Good to hear from you. I’m seeing the same thing you describe: some (by no means all) content people trying to drive a wedge between content and copy. I’ve never been a big fan of what I call negative identity (think negative space; defining something by saying what it isn’t). Too reactionary for my tastes. Sure, content and copy are different, but one isn’t inherently better than the other. Like saying a flathead screwdriver is better than a philips head. They’re both screwdrivers. One’s just more suitable for some tasks than the other, but both are good for screwing. But I’d better stop with that metaphor before I get in trouble.

      Anyway, thanks for the encouragement.

      Rich

  4. Carolyn Wood
    July 19, 2010 at 2:27 am #

    I agree with you. Thanks for jumping in and addressing this. Although I know that Kristina respects writing on the web (and those are her roots), elsewhere I’ve seen people sort of implying that when the grand strategist finishes work, then way down at the end of the assembly line a writer is pulled in to follow the directions she has received and dumbly and dutifully produce “something.” Whatever happened to the concept of the INTELLIGENT WRITER FOR THE WEB? For Pete’s sake, when I write for someone, I’m thinking about voice, brand, IA, user experience, strategy, and virtually everything else that a content strategist does (although I’m not overjoyed at the thought of doing audits in Excel on 1000 page sites). Side note: Of course, there will always be constraints (just as there will be for content strategists, designers, etc.) when clients just want things done a different way or ignore your pleas to structure the site differently, so sites may not turn out the way you’d hoped.

    Until the name was invented for content strategy I just assumed that as a professional, creative, smart writer I was supposed to ask these questions and do all of these things. True, if you have an enormous site and the work needs to be divided up between a large team, the writer will just write. But they still need to understand all of the decisions, they’ll still question a number of the decisions (if they’re worth their salt) and, like the designer, the writer’s work is where the rubber meets the road. No matter how good the content strategist is, if the writer isn’t a big thinker who knows nuance, too, and a craftsman, you’ll end up with crap. Strategy is inherent in my approach to writing and has been from the beginning. This is true of every good writer I know. I’d like to see a lot more talk about this when content strategy is addressed. Yes, content is more than text. Guess what? Good writers know that and have a long history of being involved in determining what content, in addition to text, is needed. I think Kristina’s book actually intends to help clients recognize this. But, I do wish that there was a whole lot more talk about this, so we don’t just have a rush of clients racing to hire the latest buzzword “content strategist” when they don’t understand that what they really just need is smart people handling every aspect of their site.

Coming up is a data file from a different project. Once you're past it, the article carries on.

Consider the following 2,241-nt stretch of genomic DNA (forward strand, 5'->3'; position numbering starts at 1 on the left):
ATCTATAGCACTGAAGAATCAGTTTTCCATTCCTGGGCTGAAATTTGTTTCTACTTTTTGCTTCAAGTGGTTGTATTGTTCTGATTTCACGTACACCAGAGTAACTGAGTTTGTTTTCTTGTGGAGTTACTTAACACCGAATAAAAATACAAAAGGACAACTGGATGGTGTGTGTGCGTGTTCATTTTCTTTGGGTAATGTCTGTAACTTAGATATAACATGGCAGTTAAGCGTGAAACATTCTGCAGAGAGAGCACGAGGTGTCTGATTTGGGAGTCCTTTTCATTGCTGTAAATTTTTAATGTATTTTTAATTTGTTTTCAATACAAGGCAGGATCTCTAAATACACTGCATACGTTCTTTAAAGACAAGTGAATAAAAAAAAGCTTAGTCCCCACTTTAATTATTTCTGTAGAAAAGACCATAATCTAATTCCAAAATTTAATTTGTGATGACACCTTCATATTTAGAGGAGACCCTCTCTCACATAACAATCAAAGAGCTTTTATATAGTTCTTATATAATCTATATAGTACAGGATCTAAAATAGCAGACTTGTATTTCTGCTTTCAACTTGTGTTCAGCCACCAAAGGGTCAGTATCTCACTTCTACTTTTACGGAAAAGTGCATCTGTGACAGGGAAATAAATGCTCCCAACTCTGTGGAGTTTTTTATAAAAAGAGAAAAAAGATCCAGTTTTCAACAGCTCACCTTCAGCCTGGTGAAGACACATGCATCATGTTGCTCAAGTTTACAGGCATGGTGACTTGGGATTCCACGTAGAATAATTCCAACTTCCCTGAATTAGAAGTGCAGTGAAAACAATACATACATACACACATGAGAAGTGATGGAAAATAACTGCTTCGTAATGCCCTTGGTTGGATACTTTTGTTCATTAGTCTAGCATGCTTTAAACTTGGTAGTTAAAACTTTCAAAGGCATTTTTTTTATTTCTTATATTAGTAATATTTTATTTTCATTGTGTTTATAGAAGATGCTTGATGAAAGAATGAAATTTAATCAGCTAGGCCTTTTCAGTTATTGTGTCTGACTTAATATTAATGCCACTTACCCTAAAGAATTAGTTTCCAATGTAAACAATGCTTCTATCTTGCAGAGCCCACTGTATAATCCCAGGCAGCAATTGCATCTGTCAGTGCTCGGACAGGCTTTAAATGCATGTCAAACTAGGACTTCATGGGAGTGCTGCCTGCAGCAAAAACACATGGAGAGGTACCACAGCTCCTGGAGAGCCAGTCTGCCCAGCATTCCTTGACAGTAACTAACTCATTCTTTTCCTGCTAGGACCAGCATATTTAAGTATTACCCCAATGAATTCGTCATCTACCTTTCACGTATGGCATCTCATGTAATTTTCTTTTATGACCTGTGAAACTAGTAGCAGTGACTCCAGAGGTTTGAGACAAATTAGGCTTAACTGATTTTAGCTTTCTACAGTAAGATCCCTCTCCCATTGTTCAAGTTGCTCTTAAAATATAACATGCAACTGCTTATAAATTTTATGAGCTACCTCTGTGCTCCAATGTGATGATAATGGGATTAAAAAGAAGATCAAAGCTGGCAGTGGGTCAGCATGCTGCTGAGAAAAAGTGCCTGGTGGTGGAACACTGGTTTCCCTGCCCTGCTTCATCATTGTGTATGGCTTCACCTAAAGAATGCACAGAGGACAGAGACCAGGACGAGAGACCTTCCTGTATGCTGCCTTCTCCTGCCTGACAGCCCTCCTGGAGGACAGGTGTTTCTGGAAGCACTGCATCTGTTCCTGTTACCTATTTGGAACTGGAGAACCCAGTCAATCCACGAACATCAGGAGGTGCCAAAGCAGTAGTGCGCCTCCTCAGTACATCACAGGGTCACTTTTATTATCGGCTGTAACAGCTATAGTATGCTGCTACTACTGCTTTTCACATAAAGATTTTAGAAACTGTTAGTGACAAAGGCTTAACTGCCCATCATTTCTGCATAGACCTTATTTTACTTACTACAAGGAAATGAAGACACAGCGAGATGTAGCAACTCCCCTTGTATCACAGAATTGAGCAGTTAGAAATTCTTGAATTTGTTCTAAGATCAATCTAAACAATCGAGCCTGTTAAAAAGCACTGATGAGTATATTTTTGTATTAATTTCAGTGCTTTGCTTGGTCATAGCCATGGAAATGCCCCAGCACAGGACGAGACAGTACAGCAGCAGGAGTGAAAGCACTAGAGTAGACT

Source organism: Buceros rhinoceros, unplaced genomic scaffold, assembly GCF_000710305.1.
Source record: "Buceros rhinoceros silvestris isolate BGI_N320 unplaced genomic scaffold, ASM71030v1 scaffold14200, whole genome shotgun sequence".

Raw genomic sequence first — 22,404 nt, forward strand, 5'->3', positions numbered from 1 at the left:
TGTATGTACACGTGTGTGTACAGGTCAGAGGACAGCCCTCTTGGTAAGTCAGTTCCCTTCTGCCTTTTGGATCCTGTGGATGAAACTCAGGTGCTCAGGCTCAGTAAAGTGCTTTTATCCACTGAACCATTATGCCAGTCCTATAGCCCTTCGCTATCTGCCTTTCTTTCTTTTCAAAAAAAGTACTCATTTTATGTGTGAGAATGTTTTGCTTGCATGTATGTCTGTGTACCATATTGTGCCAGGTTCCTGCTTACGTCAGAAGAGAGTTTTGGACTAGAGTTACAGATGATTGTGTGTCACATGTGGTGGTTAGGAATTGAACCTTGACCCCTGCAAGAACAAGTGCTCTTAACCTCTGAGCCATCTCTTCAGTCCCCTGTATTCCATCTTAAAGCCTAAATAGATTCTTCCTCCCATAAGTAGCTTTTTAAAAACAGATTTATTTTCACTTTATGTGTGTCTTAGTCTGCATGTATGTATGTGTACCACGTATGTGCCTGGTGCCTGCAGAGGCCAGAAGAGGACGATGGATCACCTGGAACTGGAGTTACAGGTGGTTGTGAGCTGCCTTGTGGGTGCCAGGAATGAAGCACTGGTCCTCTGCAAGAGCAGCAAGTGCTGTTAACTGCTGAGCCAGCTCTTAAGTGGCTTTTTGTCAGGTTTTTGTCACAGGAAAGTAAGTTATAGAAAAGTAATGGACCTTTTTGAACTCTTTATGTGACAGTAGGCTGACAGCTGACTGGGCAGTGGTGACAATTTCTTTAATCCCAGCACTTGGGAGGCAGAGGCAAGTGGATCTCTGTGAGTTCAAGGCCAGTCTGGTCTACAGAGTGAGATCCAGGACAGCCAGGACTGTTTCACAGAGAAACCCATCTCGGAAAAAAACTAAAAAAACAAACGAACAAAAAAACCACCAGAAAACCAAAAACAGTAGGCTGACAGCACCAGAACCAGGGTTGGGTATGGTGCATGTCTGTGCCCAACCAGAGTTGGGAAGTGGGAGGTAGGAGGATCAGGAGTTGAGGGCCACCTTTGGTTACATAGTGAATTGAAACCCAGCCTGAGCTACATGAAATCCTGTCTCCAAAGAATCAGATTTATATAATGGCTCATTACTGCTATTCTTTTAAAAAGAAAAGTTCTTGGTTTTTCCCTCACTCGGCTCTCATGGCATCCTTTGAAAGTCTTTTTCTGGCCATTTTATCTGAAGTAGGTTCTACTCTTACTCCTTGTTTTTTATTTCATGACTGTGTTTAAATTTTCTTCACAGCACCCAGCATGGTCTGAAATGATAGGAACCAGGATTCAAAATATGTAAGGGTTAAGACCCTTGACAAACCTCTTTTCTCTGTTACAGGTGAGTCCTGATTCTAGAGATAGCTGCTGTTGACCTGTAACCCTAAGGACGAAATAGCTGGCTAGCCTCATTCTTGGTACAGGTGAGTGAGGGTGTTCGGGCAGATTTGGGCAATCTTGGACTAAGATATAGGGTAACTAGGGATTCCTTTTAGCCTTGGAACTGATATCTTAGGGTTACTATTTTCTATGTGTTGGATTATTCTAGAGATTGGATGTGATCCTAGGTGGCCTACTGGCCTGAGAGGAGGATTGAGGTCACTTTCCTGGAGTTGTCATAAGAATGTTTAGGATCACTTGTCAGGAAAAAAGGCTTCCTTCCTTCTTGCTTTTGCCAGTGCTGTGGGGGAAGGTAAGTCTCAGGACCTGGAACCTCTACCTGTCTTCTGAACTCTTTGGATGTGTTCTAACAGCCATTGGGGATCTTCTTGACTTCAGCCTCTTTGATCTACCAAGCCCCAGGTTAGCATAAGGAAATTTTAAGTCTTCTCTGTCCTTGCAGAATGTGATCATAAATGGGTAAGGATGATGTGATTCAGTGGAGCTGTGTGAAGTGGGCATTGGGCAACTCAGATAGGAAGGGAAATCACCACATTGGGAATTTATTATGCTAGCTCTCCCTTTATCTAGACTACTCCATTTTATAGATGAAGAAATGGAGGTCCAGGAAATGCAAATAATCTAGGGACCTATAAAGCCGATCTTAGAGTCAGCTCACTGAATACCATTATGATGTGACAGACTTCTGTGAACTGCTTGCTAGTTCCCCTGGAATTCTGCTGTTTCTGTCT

Strategy may come before writing in the *process*, but we shouldn’t turn that into writing being lower in the hierarchical list of what is important. (Oh, oops, just noticed that Kenneth also spoke of hierarchy in the comments.) It’s not a lesser job. (Spoken as someone who does both.) As we continue to move forward from Kristina’s seminal work, it’s essential that we don’t use “content strategy” as a term to trick the client into paying more attention to, and more money for, the writing on the site. Then we’ve just turned content strategy into a shell game or a jargon-filled pseudoscience.

    Thank you! 🙂